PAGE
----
Espionage has been part of motorsport since the sport began, with teams and manufacturers stealing one another’s secrets. It was, of course, a sport in which many car dealers were involved, and that profession has always had a rather poor reputation for its dodgy dealings.
Joseph Michael Kelly, known as Joe, did little to change that image – but he was certainly a colourful character…
As the name suggests, Kelly was born in Ireland in 1913, before the country won its independence from Britain. He left school at 13 and learned a few tricks working in the street markets of Dublin, before training as a railway fitter and then becoming a tram driver. He moved on to drive buses, although he ran into trouble in the late 1930s, when he crashed while racing a fellow bus driver through the streets of Dublin. He departed, rather hurriedly, so they say, to England and settled in South London, doing a bit of this and a bit of that.
He worked with road haulage firms, got married and started a family. Looking to make more money, he moved into the car trade. With Ireland being neutral, he was not in the forces.
There was a lot of money to be made from cars at the end of the war. Purchase tax was payable on all new cars, with double purchase tax on cars that cost more than £1,000. The goal of this policy was to encourage the UK manufacturers to favour exports. Domestic buyers had to sign covenants with the British Motor Trade Association committing them to not sell their cars for 12 months or longer. This meant that demand far exceeded supply and big profits could be made on covenant-free cars, particularly high-end sports cars, such as MGs, Rileys and Alvises. In order to dodge the rules, some dealers paid for new cars, but arranged for others to sign the covenants. They then sold the cars at a substantial profit. A young Roy Salvadori fell foul of such behaviour in 1949, in a legal action which stopped such activity. By then, however, a few car dealers had made small fortunes, which paid for them to go racing.
Kelly was friends with Salvadori (and others) and was soon sufficiently wealthy to buy 70 acres of land on the main Dublin to Naas highway. He established a garage called the Red Cow Service Station and still had sufficient money to buy a Maserati 6CM voiturette. He began taking part in major racing events, notably the 1949 BRDC Trophy at the new Silverstone circuit. Keen to move up the ladder he bought an Alta GP3, the first British-built Grand Prix car after the war, and in the summer of 1950 this led to an invitation to race in the British GP – the very first round of the FIA Formula 1 World Championship.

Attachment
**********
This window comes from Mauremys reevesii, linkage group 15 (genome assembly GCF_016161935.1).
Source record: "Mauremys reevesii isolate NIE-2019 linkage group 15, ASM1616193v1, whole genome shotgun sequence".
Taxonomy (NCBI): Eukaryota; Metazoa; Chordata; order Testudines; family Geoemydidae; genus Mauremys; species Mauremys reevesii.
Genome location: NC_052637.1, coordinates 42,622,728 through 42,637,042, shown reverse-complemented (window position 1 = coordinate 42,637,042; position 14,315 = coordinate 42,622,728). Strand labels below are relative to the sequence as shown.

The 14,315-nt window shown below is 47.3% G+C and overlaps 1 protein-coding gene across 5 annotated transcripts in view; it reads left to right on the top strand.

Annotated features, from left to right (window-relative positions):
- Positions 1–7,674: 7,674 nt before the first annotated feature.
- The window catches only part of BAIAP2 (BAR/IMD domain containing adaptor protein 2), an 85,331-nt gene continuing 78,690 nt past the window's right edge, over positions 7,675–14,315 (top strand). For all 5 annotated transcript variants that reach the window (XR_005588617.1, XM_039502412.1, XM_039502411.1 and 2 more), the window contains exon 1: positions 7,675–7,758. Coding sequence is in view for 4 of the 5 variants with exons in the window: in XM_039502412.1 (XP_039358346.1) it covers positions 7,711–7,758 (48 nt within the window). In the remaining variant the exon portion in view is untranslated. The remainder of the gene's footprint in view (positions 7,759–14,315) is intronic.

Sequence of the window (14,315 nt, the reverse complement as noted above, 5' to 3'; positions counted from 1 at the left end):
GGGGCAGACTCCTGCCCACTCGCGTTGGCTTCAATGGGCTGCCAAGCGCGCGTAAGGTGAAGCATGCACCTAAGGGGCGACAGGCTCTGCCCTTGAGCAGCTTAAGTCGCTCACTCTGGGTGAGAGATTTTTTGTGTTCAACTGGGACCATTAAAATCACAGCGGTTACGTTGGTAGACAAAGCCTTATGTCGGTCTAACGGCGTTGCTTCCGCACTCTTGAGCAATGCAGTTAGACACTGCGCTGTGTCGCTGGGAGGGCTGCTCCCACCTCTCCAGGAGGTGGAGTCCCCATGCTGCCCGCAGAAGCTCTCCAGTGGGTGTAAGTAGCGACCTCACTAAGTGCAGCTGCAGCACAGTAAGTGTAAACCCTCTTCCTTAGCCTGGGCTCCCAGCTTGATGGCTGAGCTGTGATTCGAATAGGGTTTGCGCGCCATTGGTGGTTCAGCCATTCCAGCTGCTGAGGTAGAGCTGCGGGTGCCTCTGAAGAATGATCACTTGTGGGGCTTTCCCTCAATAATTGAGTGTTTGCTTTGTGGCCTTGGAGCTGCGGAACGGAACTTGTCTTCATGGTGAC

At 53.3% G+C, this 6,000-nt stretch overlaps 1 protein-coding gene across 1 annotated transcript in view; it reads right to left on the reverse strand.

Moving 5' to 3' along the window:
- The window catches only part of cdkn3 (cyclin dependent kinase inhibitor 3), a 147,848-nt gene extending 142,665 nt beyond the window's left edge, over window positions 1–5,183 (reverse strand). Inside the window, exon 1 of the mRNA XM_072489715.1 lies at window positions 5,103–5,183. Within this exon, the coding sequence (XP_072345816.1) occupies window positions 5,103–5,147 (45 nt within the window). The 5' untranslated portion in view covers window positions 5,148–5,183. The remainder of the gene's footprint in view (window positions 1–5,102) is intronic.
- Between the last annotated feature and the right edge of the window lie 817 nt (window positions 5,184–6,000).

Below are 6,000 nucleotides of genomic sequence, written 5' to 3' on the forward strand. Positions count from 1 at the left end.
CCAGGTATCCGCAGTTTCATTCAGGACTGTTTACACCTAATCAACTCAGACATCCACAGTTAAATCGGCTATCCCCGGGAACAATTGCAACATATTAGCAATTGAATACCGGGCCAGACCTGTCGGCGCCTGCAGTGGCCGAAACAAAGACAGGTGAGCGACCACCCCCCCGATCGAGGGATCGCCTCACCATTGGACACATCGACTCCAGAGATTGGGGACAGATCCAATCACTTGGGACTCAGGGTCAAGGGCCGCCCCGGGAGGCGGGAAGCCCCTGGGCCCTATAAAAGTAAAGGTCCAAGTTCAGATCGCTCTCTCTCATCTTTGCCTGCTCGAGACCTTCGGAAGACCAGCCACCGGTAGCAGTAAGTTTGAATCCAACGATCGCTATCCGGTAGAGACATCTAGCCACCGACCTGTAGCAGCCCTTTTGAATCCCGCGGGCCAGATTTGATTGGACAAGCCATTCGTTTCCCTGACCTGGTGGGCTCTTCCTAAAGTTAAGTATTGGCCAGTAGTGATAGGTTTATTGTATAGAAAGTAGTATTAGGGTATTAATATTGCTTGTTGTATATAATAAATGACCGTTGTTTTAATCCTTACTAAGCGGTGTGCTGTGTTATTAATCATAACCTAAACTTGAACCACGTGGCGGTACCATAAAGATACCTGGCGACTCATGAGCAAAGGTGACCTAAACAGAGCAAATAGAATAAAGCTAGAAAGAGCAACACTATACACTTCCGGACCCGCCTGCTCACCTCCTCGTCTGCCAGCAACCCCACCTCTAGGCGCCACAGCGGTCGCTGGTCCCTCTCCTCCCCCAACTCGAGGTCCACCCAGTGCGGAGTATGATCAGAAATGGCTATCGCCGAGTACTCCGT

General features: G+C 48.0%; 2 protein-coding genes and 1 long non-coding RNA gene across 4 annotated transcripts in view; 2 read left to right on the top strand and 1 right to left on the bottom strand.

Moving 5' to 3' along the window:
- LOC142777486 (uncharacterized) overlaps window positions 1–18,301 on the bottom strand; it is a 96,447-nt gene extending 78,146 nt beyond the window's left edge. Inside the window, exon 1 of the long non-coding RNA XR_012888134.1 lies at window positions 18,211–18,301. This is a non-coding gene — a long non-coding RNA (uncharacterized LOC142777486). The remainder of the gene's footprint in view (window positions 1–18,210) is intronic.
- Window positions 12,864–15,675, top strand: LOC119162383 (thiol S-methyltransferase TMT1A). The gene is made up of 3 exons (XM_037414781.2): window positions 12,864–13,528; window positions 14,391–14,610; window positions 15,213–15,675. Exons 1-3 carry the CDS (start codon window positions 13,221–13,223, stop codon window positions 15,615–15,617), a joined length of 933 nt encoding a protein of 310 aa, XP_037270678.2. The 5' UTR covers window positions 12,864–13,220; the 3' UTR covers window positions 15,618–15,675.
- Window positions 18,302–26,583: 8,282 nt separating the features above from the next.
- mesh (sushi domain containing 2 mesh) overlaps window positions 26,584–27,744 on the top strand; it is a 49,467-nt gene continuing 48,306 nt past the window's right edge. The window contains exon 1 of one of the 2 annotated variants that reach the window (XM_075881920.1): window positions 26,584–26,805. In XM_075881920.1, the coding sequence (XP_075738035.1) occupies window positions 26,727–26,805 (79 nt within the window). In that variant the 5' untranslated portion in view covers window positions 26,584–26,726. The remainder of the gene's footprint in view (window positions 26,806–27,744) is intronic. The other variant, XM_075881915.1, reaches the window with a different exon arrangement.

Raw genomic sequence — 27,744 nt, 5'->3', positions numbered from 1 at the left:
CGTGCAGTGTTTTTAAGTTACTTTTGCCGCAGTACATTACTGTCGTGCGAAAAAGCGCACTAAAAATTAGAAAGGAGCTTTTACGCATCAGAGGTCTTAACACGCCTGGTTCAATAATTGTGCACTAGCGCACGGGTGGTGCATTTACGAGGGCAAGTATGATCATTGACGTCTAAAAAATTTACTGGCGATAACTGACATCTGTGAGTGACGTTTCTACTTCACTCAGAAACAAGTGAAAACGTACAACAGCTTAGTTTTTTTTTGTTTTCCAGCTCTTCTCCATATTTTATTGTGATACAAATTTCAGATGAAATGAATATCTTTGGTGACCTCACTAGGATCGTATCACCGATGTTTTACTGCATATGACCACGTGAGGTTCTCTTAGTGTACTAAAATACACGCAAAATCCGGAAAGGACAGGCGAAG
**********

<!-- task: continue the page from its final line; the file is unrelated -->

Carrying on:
Kelly enjoyed success in Ireland, where the opposition was not as strong, notably at the Curragh, with a Jaguar C-Type. He soon modified the Alta to such an extent that he decided to rename it as the IRA (Irish Racing Automobile). The initials of the car were, of course, the same as those of the terrorist group known as the Irish Republican Army, although in that period the IRA was not as active as it would become later in the decade. The cars appeared in 1952 and 1953.
Early in 1954 Kelly had a new idea. With the help of a local restaurant owner who spoke Italian, he sent a telegram to Enzo Ferrari requesting an audience. When the reply came back, Kelly was so keen to know what it said that he went to his friend’s house in the middle of the night and threw a brick through a window to wake up the poor translator. The message welcomed a visit and Kelly and his translator set off to Italy. They met Ferrari and a deal was struck for him to become the Ferrari dealer for Ireland – and to buy a 750 Monza Spyder Scaglietti. It was the first such car to be sold to a privateer, but the relationship did not develop well. The car arrived unassembled, which did not please Kelly, and he was also upset that he had been sold a car with a five-speed racing gearbox, but it arrived with a production four-speed unit.
Ferrari sent the right gearbox after Kelly complained, but was unimpressed when the car raced in a green livery. Kelly beat his own lap record at The Curragh and shared the car with Desmond Titterington in the Tourist Trophy at Dundrod. They then won the Leinster Trophy at Wicklow and the car was then driven by Mike Hawthorn in the Goodwood Trophy.
Titterington was offered a factory Jaguar drive at that point and soon afterwards, despite promising Ferrari he would not reveal the technical details of the car, Kelly handed over the 750 Monza to Jaguar, which stripped it down and analysed how it was superior to the Jaguar D-Types it raced against. The D-Types were then modified and in 1955 Jaguar won Le Mans with Mike Hawthorn and Ivor Bueb, followed in 1956 by Ron Flockhart and Ninian Sanderson and in 1957 by Flockhart and Bueb. Ferrari did not win again until 1958. One might argue that Kelly was responsible for these successes… In any case, he soon sold the Ferrari to Peter Whitehead.
In April 1955 Kelly crashed his Jaguar C-Type heavily at Oulton Park, in a heat for the British Empire Trophy. He went into the commentary box and suffered serious leg injuries. While recovering he met Phyllis Purcell, who would become his second wife. They settled permanently in England after that and Kelly built up a series of car dealerships in the course of the next 14 years, often trading cars and motorcycles with another dealer called Bernie Ecclestone. In 1969 Kelly sold everything and moved back to Ireland where he built up an impressive property portfolio in the 1970s and 1980s – not to mention a car collection. He competed from time to time in races and hillclimbs until he was in his sixties.
Kelly would lose most of his fortune in a property crash in the 1980s and he returned to England to settle in Neston in Cheshire. He was diagnosed with Alzheimer’s disease and died late in 1993 at the age of 80.